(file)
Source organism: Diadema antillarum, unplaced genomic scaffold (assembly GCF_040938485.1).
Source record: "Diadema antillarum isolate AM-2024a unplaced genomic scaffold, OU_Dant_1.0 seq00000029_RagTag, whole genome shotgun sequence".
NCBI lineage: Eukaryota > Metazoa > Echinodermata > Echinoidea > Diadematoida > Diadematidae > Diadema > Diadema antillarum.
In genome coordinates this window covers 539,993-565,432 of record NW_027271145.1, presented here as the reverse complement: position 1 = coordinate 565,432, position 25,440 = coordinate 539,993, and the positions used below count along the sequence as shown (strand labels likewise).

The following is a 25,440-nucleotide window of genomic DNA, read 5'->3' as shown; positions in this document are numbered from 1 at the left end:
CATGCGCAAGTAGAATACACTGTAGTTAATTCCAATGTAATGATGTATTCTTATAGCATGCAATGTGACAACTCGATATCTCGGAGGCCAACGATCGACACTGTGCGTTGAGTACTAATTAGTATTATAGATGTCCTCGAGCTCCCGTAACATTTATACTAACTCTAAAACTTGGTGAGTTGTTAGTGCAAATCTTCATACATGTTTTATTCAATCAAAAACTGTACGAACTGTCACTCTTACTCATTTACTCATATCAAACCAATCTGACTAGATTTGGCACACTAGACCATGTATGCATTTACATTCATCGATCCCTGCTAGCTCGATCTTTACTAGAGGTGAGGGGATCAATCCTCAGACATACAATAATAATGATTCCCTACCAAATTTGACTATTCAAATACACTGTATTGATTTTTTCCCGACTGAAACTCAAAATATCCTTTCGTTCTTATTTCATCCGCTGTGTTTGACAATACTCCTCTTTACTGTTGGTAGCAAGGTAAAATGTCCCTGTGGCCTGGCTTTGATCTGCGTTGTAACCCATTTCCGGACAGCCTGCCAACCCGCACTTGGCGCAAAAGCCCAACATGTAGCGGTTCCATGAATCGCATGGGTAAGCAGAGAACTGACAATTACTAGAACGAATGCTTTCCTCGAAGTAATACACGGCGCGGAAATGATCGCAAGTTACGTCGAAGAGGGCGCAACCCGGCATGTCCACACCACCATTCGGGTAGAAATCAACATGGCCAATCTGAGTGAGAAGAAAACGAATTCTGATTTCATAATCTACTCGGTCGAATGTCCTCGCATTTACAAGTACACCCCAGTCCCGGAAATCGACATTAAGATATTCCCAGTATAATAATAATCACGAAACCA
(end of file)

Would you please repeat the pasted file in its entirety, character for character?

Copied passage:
Source organism: Diadema antillarum, unplaced genomic scaffold (assembly GCF_040938485.1).
Source record: "Diadema antillarum isolate AM-2024a unplaced genomic scaffold, OU_Dant_1.0 seq00000029_RagTag, whole genome shotgun sequence".
NCBI lineage: Eukaryota > Metazoa > Echinodermata > Echinoidea > Diadematoida > Diadematidae > Diadema > Diadema antillarum.
In genome coordinates this window covers 539,993-565,432 of record NW_027271145.1, presented here as the reverse complement: position 1 = coordinate 565,432, position 25,440 = coordinate 539,993, and the positions used below count along the sequence as shown (strand labels likewise).

The following is a 25,440-nucleotide window of genomic DNA, read 5'->3' as shown; positions in this document are numbered from 1 at the left end:
CATGCGCAAGTAGAATACACTGTAGTTAATTCCAATGTAATGATGTATTCTTATAGCATGCAATGTGACAACTCGATATCTCGGAGGCCAACGATCGACACTGTGCGTTGAGTACTAATTAGTATTATAGATGTCCTCGAGCTCCCGTAACATTTATACTAACTCTAAAACTTGGTGAGTTGTTAGTGCAAATCTTCATACATGTTTTATTCAATCAAAAACTGTACGAACTGTCACTCTTACTCATTTACTCATATCAAACCAATCTGACTAGATTTGGCACACTAGACCATGTATGCATTTACATTCATCGATCCCTGCTAGCTCGATCTTTACTAGAGGTGAGGGGATCAATCCTCAGACATACAATAATAATGATTCCCTACCAAATTTGACTATTCAAATACACTGTATTGATTTTTTCCCGACTGAAACTCAAAATATCCTTTCGTTCTTATTTCATCCGCTGTGTTTGACAATACTCCTCTTTACTGTTGGTAGCAAGGTAAAATGTCCCTGTGGCCTGGCTTTGATCTGCGTTGTAACCCATTTCCGGACAGCCTGCCAACCCGCACTTGGCGCAAAAGCCCAACATGTAGCGGTTCCATGAATCGCATGGGTAAGCAGAGAACTGACAATTACTAGAACGAATGCTTTCCTCGAAGTAATACACGGCGCGGAAATGATCGCAAGTTACGTCGAAGAGGGCGCAACCCGGCATGTCCACACCACCATTCGGGTAGAAATCAACATGGCCAATCTGAGTGAGAAGAAAACGAATTCTGATTTCATAATCTACTCGGTCGAATGTCCTCGCATTTACAAGTACACCCCAGTCCCGGAAATCGACATTAAGATATTCCCAGTATAATAATAATCACGAAACCA